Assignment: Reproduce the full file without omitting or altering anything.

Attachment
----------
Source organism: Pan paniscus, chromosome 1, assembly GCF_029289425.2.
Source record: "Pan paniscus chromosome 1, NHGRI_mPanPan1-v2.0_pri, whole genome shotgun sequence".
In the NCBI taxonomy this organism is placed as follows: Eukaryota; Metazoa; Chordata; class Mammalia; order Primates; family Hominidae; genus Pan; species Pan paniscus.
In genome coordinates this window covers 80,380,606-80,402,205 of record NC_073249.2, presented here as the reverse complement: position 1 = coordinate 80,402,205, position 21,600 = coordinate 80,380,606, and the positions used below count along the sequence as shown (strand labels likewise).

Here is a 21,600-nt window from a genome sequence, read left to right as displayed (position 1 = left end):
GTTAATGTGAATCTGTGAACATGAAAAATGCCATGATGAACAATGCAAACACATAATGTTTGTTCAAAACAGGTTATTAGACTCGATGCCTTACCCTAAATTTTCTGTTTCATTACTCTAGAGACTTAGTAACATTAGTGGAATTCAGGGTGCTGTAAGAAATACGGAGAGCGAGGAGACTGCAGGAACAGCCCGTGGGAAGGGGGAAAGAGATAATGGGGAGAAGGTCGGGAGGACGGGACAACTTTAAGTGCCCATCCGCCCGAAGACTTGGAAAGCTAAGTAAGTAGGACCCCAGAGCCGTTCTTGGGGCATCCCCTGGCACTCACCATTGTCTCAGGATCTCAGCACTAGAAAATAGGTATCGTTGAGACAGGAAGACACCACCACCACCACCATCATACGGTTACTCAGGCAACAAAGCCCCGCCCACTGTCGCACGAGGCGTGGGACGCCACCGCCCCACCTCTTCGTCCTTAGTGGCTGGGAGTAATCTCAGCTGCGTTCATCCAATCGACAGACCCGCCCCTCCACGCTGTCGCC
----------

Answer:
Source organism: Pan paniscus, chromosome 1, assembly GCF_029289425.2.
Source record: "Pan paniscus chromosome 1, NHGRI_mPanPan1-v2.0_pri, whole genome shotgun sequence".
In the NCBI taxonomy this organism is placed as follows: Eukaryota; Metazoa; Chordata; class Mammalia; order Primates; family Hominidae; genus Pan; species Pan paniscus.
In genome coordinates this window covers 80,380,606-80,402,205 of record NC_073249.2, presented here as the reverse complement: position 1 = coordinate 80,402,205, position 21,600 = coordinate 80,380,606, and the positions used below count along the sequence as shown (strand labels likewise).

Here is a 21,600-nt window from a genome sequence, read left to right as displayed (position 1 = left end):
GTTAATGTGAATCTGTGAACATGAAAAATGCCATGATGAACAATGCAAACACATAATGTTTGTTCAAAACAGGTTATTAGACTCGATGCCTTACCCTAAATTTTCTGTTTCATTACTCTAGAGACTTAGTAACATTAGTGGAATTCAGGGTGCTGTAAGAAATACGGAGAGCGAGGAGACTGCAGGAACAGCCCGTGGGAAGGGGGAAAGAGATAATGGGGAGAAGGTCGGGAGGACGGGACAACTTTAAGTGCCCATCCGCCCGAAGACTTGGAAAGCTAAGTAAGTAGGACCCCAGAGCCGTTCTTGGGGCATCCCCTGGCACTCACCATTGTCTCAGGATCTCAGCACTAGAAAATAGGTATCGTTGAGACAGGAAGACACCACCACCACCACCATCATACGGTTACTCAGGCAACAAAGCCCCGCCCACTGTCGCACGAGGCGTGGGACGCCACCGCCCCACCTCTTCGTCCTTAGTGGCTGGGAGTAATCTCAGCTGCGTTCATCCAATCGACAGACCCGCCCCTCCACGCTGTCGCC